Why Your Daughter Needs You to be Comfortable in Your Own Skin

After years of wearing my hair short, I am growing it out. At times I don’t recognize the woman in the mirror or pictures. Recently while looking at family pictures with one of the girls, I made a negative comment about how my hair looked. My daughter scolded me (in a loving way), “Mom, you always look good. Quit saying that.”

Through her last comment the thought came to me She needs me to be a confident mom. My daughters need me to be past the insecurities of young womanhood. I am her role model and she expects more from me—not in a have-it-all-together way, but an older-woman-who-is-confident-in-her-own-skin way. By not being so, I lose a little credibility and influence with her.

When I look in the mirror before I walk out the door, or when I look at the latest family photos and my first response is “Oh, I look terrible in that picture”, I sow seeds of insecurity in my girls. Insecurity is something that is caught. No matter how often we tell our girls how pretty, smart, talented, or special they are, and no matter how we go on about how much we love them and what a good friend they are, if we don’t show our girls we are comfortable in our own skin, how will they learn to do so?

Mom, doesn’t believe these things about herself so how can I believe them about myself? Mom, if you’re not confident how can I be confident?

A lack of confidence and insecurity leads to a parade of poor decisions.

Confidence leads to

  • Better decisions.
  • Standing strong for what we know to be true.
  • Less self-absorption and more. . .
  • Investing in others and caring for others.
  • Not being a people-pleaser, less susceptible to peer-pressure.


God did not send Jesus to only save us from hell but live a wimpy life while on earth. He has important stuff for us to do—as the person He made us to be. In 2 Timothy 1:7 Paul gives Timothy a stern reminder to persevere in doing and being what God made him to do. “For God did not give us a spirit of timidity, but a spirit of power, of love and of self-discipline.”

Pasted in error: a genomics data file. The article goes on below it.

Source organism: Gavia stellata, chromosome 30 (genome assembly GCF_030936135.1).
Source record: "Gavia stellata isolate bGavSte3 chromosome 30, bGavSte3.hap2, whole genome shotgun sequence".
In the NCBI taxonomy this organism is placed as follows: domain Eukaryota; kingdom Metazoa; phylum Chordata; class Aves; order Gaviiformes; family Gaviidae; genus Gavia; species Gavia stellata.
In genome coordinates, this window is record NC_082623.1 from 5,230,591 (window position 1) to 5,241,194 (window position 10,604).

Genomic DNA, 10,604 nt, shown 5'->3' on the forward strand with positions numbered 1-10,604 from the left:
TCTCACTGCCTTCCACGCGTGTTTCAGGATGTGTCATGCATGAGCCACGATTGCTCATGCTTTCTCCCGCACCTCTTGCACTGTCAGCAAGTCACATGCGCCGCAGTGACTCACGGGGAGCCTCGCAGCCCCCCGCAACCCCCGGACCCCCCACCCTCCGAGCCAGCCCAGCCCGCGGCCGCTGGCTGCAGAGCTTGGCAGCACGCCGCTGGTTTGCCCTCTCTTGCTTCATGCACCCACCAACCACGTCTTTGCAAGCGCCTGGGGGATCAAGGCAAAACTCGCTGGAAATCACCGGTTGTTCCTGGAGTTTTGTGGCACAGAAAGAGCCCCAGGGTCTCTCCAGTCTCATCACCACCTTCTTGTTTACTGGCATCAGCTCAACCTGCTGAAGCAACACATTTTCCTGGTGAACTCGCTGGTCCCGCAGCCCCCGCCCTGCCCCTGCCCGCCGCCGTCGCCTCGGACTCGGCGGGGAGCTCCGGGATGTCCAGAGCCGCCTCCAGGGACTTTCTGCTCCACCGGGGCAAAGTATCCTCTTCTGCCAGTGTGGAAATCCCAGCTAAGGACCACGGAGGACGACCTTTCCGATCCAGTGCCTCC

In John 10:10 Jesus is talking about us, “I have come so that they may have life, and may have it abundantly” (NET Bible). God has a rich life for us. Let’s not hold back from living it to the fullest worrying about what others think of us.

No, our confidence does not come from our appearance, intelligence, or number of friends. It comes from Who made us and the value He gives us. God made me just like He wanted me—tall, outgoing, red-haired, and enthusiastic about what I’m passionate about.

I’m not saying I should try to appear perfect or like I have it all together. I am saying I need to get over myself. I am authentic with my girls. I share with my girls my struggles. I apologize for my failings with them. I share with them how I’ve handled struggles in the past.

Our confidence gives our girls confidence. When they are confident in who they are and Whose they are, they are more of who God made them to be and less likely to fall for the lies and schemes of the enemy.

We want our daughters to look up to us. We want to be good role models for them. But how can they if we are not comfortable in our own skin?

Our girls learn to do life by watching us. I want to be a good example for my girls. I want to be the older, godly woman who models confidence and trust in God’s love, influence, and involvement in her life.

Yes, I will eventually find a hairstyle that works for me. The process will be a fun and crazy adventure.

But more importantly, when I look at pictures with my girls what I see is me there with them. I am a part of their lives. I have influence in their lives and it’s up to me how I chose to use it.

What does your example say to your kids—confidence or insecurity? I’d love to hear how you live out confidence and trust in the Lord to your kids.



Brenda Garrison is an author and speaker who empowers women with the confidence to live their calling. Brenda is currently pursuing a Bachelor of Science Degree in Ministry Leadership with a Concentration in Women’s Ministry at Moody Bible Institute. She and her husband, Gene, are the parents of three young adult daughters and live near Metamora, IL.

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